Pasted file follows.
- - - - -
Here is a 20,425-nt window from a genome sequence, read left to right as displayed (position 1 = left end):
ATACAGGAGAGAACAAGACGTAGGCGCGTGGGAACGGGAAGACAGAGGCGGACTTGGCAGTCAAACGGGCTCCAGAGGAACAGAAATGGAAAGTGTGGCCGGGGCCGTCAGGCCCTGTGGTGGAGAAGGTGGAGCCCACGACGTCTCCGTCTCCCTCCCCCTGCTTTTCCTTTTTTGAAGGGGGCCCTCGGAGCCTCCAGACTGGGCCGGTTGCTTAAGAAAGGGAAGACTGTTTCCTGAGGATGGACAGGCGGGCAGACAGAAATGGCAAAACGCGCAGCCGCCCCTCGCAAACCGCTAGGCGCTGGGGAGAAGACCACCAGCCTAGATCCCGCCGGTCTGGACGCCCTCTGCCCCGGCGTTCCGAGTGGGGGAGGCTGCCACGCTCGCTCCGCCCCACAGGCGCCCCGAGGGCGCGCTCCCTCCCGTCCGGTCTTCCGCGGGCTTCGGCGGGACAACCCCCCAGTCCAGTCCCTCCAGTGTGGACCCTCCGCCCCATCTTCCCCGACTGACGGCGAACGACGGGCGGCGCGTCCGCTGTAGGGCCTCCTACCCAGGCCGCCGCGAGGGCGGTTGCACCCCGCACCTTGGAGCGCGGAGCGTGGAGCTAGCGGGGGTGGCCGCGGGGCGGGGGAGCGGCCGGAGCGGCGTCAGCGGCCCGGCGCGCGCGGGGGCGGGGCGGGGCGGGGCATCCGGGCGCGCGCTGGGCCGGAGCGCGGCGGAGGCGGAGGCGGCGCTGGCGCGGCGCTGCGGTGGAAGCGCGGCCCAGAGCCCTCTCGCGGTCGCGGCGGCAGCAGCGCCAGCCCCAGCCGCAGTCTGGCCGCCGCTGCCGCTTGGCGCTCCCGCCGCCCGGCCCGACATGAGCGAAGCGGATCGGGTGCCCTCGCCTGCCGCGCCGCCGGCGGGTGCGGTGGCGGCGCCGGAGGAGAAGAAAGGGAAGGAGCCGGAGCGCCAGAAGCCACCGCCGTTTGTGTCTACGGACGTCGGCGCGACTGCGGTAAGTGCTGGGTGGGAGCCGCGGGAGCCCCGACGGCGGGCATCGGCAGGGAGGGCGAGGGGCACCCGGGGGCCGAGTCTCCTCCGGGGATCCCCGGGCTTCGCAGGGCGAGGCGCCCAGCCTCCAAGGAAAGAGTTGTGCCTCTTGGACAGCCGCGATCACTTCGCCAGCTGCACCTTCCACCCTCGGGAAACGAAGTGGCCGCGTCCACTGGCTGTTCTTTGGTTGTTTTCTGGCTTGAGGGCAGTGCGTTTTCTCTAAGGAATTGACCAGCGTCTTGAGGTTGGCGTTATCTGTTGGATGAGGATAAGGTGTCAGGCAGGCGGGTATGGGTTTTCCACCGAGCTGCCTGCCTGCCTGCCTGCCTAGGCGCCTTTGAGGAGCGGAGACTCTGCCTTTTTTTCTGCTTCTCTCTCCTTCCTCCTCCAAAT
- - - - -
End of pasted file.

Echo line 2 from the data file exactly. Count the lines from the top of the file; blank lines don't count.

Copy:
ATACAGGAGAGAACAAGACGTAGGCGCGTGGGAACGGGAAGACAGAGGCGGACTTGGCAGTCAAACGGGCTCCAGAGGAACAGAAATGGAAAGTGTGGCCGGGGCCGTCAGGCCCTGTGGTGGAGAAGGTGGAGCCCACGACGTCTCCGTCTCCCTCCCCCTGCTTTTCCTTTTTTGAAGGGGGCCCTCGGAGCCTCCAGACTGGGCCGGTTGCTTAAGAAAGGGAAGACTGTTTCCTGAGGATGGACAGGCGGGCAGACAGAAATGGCAAAACGCGCAGCCGCCCCTCGCAAACCGCTAGGCGCTGGGGAGAAGACCACCAGCCTAGATCCCGCCGGTCTGGACGCCCTCTGCCCCGGCGTTCCGAGTGGGGGAGGCTGCCACGCTCGCTCCGCCCCACAGGCGCCCCGAGGGCGCGCTCCCTCCCGTCCGGTCTTCCGCGGGCTTCGGCGGGACAACCCCCCAGTCCAGTCCCTCCAGTGTGGACCCTCCGCCCCATCTTCCCCGACTGACGGCGAACGACGGGCGGCGCGTCCGCTGTAGGGCCTCCTACCCAGGCCGCCGCGAGGGCGGTTGCACCCCGCACCTTGGAGCGCGGAGCGTGGAGCTAGCGGGGGTGGCCGCGGGGCGGGGGAGCGGCCGGAGCGGCGTCAGCGGCCCGGCGCGCGCGGGGGCGGGGCGGGGCGGGGCATCCGGGCGCGCGCTGGGCCGGAGCGCGGCGGAGGCGGAGGCGGCGCTGGCGCGGCGCTGCGGTGGAAGCGCGGCCCAGAGCCCTCTCGCGGTCGCGGCGGCAGCAGCGCCAGCCCCAGCCGCAGTCTGGCCGCCGCTGCCGCTTGGCGCTCCCGCCGCCCGGCCCGACATGAGCGAAGCGGATCGGGTGCCCTCGCCTGCCGCGCCGCCGGCGGGTGCGGTGGCGGCGCCGGAGGAGAAGAAAGGGAAGGAGCCGGAGCGCCAGAAGCCACCGCCGTTTGTGTCTACGGACGTCGGCGCGACTGCGGTAAGTGCTGGGTGGGAGCCGCGGGAGCCCCGACGGCGGGCATCGGCAGGGAGGGCGAGGGGCACCCGGGGGCCGAGTCTCCTCCGGGGATCCCCGGGCTTCGCAGGGCGAGGCGCCCAGCCTCCAAGGAAAGAGTTGTGCCTCTTGGACAGCCGCGATCACTTCGCCAGCTGCACCTTCCACCCTCGGGAAACGAAGTGGCCGCGTCCACTGGCTGTTCTTTGGTTGTTTTCTGGCTTGAGGGCAGTGCGTTTTCTCTAAGGAATTGACCAGCGTCTTGAGGTTGGCGTTATCTGTTGGATGAGGATAAGGTGTCAGGCAGGCGGGTATGGGTTTTCCACCGAGCTGCCTGCCTGCCTGCCTGCCTAGGCGCCTTTGAGGAGCGGAGACTCTGCCTTTTTTTCTGCTTCTCTCTCCTTCCTCCTCCAAAT